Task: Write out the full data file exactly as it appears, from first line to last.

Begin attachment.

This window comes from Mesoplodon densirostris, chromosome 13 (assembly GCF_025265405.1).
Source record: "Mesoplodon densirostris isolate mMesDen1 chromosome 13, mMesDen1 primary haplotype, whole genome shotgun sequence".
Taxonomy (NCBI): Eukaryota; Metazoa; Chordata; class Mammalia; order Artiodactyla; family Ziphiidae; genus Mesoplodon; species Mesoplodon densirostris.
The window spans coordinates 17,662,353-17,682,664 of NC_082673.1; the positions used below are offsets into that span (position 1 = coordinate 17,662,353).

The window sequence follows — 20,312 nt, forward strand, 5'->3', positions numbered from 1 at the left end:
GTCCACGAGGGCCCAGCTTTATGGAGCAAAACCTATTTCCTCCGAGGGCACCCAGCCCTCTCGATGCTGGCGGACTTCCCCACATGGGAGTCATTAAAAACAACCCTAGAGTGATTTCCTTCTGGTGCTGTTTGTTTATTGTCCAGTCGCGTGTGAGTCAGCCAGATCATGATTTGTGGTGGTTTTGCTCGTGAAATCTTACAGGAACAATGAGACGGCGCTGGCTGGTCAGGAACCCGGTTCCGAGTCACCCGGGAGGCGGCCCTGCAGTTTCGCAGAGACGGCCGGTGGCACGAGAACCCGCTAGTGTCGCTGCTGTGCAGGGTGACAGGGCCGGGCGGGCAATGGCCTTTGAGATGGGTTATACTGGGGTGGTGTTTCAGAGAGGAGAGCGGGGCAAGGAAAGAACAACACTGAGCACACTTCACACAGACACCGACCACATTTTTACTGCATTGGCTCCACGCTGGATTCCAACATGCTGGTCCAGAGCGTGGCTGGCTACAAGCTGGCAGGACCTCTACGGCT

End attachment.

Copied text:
This window comes from Mesoplodon densirostris, chromosome 13 (assembly GCF_025265405.1).
Source record: "Mesoplodon densirostris isolate mMesDen1 chromosome 13, mMesDen1 primary haplotype, whole genome shotgun sequence".
Taxonomy (NCBI): Eukaryota; Metazoa; Chordata; class Mammalia; order Artiodactyla; family Ziphiidae; genus Mesoplodon; species Mesoplodon densirostris.
The window spans coordinates 17,662,353-17,682,664 of NC_082673.1; the positions used below are offsets into that span (position 1 = coordinate 17,662,353).

The window sequence follows — 20,312 nt, forward strand, 5'->3', positions numbered from 1 at the left end:
GTCCACGAGGGCCCAGCTTTATGGAGCAAAACCTATTTCCTCCGAGGGCACCCAGCCCTCTCGATGCTGGCGGACTTCCCCACATGGGAGTCATTAAAAACAACCCTAGAGTGATTTCCTTCTGGTGCTGTTTGTTTATTGTCCAGTCGCGTGTGAGTCAGCCAGATCATGATTTGTGGTGGTTTTGCTCGTGAAATCTTACAGGAACAATGAGACGGCGCTGGCTGGTCAGGAACCCGGTTCCGAGTCACCCGGGAGGCGGCCCTGCAGTTTCGCAGAGACGGCCGGTGGCACGAGAACCCGCTAGTGTCGCTGCTGTGCAGGGTGACAGGGCCGGGCGGGCAATGGCCTTTGAGATGGGTTATACTGGGGTGGTGTTTCAGAGAGGAGAGCGGGGCAAGGAAAGAACAACACTGAGCACACTTCACACAGACACCGACCACATTTTTACTGCATTGGCTCCACGCTGGATTCCAACATGCTGGTCCAGAGCGTGGCTGGCTACAAGCTGGCAGGACCTCTACGGCT